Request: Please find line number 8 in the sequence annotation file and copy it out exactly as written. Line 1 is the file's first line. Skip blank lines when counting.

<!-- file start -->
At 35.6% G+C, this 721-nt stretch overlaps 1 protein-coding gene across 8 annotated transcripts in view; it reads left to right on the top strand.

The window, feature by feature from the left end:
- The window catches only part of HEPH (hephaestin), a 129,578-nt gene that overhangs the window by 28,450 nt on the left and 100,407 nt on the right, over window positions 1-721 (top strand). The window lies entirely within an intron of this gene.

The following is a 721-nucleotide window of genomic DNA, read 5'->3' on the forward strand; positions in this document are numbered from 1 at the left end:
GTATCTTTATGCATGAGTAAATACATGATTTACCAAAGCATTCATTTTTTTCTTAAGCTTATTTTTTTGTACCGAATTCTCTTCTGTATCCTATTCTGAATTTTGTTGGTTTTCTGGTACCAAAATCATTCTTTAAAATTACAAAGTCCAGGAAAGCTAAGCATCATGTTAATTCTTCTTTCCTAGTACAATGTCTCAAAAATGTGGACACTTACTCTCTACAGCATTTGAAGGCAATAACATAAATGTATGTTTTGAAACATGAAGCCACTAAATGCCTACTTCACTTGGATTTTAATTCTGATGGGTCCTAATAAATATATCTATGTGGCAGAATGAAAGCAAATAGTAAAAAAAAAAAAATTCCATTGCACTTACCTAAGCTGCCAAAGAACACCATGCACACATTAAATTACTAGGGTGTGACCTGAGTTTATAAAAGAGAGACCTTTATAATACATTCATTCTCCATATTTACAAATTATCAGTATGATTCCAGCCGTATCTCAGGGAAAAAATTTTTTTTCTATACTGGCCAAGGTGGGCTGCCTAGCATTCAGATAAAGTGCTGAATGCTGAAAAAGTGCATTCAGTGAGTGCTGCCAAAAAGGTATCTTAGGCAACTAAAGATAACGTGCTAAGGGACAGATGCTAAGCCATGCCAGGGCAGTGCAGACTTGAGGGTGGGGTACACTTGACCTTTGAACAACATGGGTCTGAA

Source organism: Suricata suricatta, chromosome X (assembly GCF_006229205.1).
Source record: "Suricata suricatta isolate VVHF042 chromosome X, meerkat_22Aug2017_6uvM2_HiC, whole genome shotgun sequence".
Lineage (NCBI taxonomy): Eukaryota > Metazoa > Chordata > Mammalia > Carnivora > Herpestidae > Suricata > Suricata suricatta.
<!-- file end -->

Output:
Lineage (NCBI taxonomy): Eukaryota > Metazoa > Chordata > Mammalia > Carnivora > Herpestidae > Suricata > Suricata suricatta.